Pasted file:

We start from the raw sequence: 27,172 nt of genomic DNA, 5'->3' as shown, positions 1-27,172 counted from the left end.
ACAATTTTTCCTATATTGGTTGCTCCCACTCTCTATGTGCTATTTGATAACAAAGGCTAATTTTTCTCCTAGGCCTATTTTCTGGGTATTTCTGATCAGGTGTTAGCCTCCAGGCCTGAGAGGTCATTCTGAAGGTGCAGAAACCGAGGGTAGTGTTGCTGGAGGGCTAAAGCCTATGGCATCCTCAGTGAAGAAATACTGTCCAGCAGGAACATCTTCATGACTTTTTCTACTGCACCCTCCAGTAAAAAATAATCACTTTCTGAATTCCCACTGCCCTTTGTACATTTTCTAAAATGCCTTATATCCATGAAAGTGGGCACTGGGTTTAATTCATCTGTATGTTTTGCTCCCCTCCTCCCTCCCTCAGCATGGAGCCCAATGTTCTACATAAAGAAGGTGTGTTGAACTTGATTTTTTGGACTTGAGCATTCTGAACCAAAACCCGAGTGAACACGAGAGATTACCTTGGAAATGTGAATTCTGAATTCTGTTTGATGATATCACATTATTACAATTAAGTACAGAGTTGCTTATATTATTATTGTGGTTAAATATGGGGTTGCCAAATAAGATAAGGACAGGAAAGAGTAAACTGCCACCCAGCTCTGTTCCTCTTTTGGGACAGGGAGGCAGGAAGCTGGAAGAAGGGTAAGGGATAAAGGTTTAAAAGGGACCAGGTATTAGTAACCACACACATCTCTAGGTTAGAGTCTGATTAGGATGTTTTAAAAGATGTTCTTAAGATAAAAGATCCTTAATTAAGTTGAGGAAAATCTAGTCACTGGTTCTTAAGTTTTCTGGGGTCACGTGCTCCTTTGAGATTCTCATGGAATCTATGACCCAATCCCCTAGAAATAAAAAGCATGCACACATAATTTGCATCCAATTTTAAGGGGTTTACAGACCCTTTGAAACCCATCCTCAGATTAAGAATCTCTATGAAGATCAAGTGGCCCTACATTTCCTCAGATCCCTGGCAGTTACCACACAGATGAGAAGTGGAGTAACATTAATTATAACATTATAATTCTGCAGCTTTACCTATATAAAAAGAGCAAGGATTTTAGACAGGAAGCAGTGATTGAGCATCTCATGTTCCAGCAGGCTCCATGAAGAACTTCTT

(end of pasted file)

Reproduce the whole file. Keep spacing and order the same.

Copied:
We start from the raw sequence: 27,172 nt of genomic DNA, 5'->3' as shown, positions 1-27,172 counted from the left end.
ACAATTTTTCCTATATTGGTTGCTCCCACTCTCTATGTGCTATTTGATAACAAAGGCTAATTTTTCTCCTAGGCCTATTTTCTGGGTATTTCTGATCAGGTGTTAGCCTCCAGGCCTGAGAGGTCATTCTGAAGGTGCAGAAACCGAGGGTAGTGTTGCTGGAGGGCTAAAGCCTATGGCATCCTCAGTGAAGAAATACTGTCCAGCAGGAACATCTTCATGACTTTTTCTACTGCACCCTCCAGTAAAAAATAATCACTTTCTGAATTCCCACTGCCCTTTGTACATTTTCTAAAATGCCTTATATCCATGAAAGTGGGCACTGGGTTTAATTCATCTGTATGTTTTGCTCCCCTCCTCCCTCCCTCAGCATGGAGCCCAATGTTCTACATAAAGAAGGTGTGTTGAACTTGATTTTTTGGACTTGAGCATTCTGAACCAAAACCCGAGTGAACACGAGAGATTACCTTGGAAATGTGAATTCTGAATTCTGTTTGATGATATCACATTATTACAATTAAGTACAGAGTTGCTTATATTATTATTGTGGTTAAATATGGGGTTGCCAAATAAGATAAGGACAGGAAAGAGTAAACTGCCACCCAGCTCTGTTCCTCTTTTGGGACAGGGAGGCAGGAAGCTGGAAGAAGGGTAAGGGATAAAGGTTTAAAAGGGACCAGGTATTAGTAACCACACACATCTCTAGGTTAGAGTCTGATTAGGATGTTTTAAAAGATGTTCTTAAGATAAAAGATCCTTAATTAAGTTGAGGAAAATCTAGTCACTGGTTCTTAAGTTTTCTGGGGTCACGTGCTCCTTTGAGATTCTCATGGAATCTATGACCCAATCCCCTAGAAATAAAAAGCATGCACACATAATTTGCATCCAATTTTAAGGGGTTTACAGACCCTTTGAAACCCATCCTCAGATTAAGAATCTCTATGAAGATCAAGTGGCCCTACATTTCCTCAGATCCCTGGCAGTTACCACACAGATGAGAAGTGGAGTAACATTAATTATAACATTATAATTCTGCAGCTTTACCTATATAAAAAGAGCAAGGATTTTAGACAGGAAGCAGTGATTGAGCATCTCATGTTCCAGCAGGCTCCATGAAGAACTTCTT